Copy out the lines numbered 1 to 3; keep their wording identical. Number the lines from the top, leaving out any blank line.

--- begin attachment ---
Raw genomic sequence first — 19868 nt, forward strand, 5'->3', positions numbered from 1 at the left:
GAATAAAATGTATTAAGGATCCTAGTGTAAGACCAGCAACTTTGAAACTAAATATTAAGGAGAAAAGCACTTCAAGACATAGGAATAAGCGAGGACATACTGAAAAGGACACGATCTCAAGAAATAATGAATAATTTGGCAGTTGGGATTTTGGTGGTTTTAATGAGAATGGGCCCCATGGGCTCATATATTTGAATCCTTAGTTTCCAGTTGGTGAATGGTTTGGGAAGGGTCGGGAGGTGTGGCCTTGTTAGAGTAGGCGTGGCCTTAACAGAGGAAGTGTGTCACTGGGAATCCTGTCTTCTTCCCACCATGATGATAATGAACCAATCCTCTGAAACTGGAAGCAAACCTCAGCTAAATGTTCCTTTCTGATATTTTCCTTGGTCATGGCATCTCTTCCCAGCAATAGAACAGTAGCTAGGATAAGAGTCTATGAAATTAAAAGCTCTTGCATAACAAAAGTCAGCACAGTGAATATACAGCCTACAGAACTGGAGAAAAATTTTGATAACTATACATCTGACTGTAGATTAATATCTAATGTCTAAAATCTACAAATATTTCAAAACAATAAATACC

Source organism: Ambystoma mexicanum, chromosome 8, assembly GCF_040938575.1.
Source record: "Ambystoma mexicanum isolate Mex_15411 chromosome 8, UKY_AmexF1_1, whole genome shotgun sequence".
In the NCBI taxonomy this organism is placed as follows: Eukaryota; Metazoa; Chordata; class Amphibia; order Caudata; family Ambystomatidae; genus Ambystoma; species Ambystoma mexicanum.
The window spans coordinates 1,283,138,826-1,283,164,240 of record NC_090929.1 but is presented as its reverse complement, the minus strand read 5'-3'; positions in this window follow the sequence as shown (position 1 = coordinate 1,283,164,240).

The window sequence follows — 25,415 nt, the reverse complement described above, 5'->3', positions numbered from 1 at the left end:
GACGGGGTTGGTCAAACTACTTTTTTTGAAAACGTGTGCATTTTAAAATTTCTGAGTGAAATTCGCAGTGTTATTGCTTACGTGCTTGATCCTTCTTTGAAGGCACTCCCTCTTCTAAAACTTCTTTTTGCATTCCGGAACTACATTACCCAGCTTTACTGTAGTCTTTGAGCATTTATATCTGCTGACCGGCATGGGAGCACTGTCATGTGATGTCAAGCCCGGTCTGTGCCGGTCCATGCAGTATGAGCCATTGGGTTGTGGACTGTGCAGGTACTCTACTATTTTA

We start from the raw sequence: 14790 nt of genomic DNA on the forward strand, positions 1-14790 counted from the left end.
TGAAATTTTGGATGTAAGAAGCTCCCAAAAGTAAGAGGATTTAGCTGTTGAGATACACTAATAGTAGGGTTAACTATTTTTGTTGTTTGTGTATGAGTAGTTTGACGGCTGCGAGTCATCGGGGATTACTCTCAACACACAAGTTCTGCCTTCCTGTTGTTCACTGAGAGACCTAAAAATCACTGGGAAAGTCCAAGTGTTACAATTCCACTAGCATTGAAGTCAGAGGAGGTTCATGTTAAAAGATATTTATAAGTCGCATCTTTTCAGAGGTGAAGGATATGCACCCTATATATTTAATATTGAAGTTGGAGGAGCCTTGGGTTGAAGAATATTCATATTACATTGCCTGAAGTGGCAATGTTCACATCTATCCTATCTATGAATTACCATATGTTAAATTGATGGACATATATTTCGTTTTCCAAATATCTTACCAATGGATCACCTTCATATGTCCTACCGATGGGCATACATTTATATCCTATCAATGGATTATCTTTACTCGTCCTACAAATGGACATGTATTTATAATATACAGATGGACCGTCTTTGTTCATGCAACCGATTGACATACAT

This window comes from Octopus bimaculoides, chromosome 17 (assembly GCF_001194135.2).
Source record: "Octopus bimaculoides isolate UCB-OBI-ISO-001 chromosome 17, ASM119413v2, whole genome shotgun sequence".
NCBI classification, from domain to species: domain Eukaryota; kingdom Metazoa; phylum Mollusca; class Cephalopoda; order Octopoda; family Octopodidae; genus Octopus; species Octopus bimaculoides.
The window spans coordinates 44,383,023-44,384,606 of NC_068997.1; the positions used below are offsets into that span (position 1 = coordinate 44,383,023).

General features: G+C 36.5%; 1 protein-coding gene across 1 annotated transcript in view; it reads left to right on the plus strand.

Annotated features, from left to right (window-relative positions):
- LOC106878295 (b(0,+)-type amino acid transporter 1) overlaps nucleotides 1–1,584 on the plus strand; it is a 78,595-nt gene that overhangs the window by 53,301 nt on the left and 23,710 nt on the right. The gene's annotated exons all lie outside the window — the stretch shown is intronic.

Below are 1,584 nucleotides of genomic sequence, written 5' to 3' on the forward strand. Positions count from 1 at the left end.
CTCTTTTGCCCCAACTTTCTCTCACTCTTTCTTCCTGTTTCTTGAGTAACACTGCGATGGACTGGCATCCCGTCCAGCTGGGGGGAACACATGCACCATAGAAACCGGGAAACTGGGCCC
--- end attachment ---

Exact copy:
Raw genomic sequence first — 19868 nt, forward strand, 5'->3', positions numbered from 1 at the left:
GAATAAAATGTATTAAGGATCCTAGTGTAAGACCAGCAACTTTGAAACTAAATATTAAGGAGAAAAGCACTTCAAGACATAGGAATAAGCGAGGACATACTGAAAAGGACACGATCTCAAGAAATAATGAATAATTTGGCAGTTGGGATTTTGGTGGTTTTAATGAGAATGGGCCCCATGGGCTCATATATTTGAATCCTTAGTTTCCAGTTGGTGAATGGTTTGGGAAGGGTCGGGAGGTGTGGCCTTGTTAGAGTAGGCGTGGCCTTAACAGAGGAAGTGTGTCACTGGGAATCCTGTCTTCTTCCCACCATGATGATAATGAACCAATCCTCTGAAACTGGAAGCAAACCTCAGCTAAATGTTCCTTTCTGATATTTTCCTTGGTCATGGCATCTCTTCCCAGCAATAGAACAGTAGCTAGGATAAGAGTCTATGAAATTAAAAGCTCTTGCATAACAAAAGTCAGCACAGTGAATATACAGCCTACAGAACTGGAGAAAAATTTTGATAACTATACATCTGACTGTAGATTAATATCTAATGTCTAAAATCTACAAATATTTCAAAACAATAAATACC

Source organism: Ambystoma mexicanum, chromosome 8, assembly GCF_040938575.1.